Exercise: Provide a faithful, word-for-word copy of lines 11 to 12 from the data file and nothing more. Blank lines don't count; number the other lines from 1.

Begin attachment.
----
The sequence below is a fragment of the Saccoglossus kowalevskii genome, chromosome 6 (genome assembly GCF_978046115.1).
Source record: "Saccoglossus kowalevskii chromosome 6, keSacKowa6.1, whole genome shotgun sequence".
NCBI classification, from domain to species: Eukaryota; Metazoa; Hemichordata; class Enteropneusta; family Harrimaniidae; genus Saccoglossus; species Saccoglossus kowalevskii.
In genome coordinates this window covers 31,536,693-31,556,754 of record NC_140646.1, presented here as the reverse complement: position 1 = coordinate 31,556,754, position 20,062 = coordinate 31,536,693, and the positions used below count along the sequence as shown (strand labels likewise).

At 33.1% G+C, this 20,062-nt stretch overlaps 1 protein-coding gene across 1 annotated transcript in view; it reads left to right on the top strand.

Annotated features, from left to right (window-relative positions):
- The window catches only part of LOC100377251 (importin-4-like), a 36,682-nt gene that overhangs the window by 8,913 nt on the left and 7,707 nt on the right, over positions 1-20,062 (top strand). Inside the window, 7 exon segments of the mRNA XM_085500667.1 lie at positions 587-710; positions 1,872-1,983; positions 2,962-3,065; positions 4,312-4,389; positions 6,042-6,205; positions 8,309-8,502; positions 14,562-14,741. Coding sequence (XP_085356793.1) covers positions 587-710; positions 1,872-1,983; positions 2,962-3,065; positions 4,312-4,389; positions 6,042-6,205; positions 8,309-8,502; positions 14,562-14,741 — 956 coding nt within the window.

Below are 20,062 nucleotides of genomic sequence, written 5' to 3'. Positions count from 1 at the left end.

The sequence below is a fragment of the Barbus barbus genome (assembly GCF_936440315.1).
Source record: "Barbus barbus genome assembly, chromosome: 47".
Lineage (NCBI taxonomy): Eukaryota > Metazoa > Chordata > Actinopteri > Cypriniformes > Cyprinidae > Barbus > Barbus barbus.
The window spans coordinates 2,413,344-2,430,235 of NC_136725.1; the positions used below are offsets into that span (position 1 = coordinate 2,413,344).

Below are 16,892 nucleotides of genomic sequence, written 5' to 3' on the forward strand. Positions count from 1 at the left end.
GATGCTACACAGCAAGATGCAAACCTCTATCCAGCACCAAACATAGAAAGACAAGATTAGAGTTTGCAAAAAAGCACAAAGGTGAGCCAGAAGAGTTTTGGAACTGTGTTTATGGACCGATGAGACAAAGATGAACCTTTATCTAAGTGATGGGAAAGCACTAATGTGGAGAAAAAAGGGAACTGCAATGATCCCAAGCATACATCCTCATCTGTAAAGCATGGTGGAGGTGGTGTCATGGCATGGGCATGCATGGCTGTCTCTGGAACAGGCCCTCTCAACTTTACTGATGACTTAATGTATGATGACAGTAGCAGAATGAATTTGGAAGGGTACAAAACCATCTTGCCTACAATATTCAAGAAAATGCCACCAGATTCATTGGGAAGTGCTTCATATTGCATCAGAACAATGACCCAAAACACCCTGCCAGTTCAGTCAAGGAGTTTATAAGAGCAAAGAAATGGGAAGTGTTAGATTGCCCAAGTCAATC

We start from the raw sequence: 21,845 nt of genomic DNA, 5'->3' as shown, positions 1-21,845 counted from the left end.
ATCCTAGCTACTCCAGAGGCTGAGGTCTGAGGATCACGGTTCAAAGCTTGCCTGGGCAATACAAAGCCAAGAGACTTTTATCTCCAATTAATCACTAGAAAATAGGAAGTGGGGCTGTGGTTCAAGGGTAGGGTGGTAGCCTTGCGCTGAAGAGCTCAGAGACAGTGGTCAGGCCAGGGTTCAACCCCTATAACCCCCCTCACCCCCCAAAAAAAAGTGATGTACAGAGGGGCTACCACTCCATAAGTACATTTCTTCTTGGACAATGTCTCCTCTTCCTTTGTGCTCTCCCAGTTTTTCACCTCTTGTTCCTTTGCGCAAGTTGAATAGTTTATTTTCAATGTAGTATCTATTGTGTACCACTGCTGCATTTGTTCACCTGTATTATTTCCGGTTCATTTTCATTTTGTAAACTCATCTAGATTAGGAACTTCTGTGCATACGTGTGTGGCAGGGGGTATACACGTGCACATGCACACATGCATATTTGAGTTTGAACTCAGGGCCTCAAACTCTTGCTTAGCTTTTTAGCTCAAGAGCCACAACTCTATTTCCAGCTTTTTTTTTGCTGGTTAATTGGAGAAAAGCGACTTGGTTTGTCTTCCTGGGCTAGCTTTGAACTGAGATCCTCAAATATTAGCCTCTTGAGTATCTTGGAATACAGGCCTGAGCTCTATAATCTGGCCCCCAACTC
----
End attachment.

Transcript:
Lineage (NCBI taxonomy): Eukaryota > Metazoa > Chordata > Actinopteri > Cypriniformes > Cyprinidae > Barbus > Barbus barbus.
The window spans coordinates 2,413,344-2,430,235 of NC_136725.1; the positions used below are offsets into that span (position 1 = coordinate 2,413,344).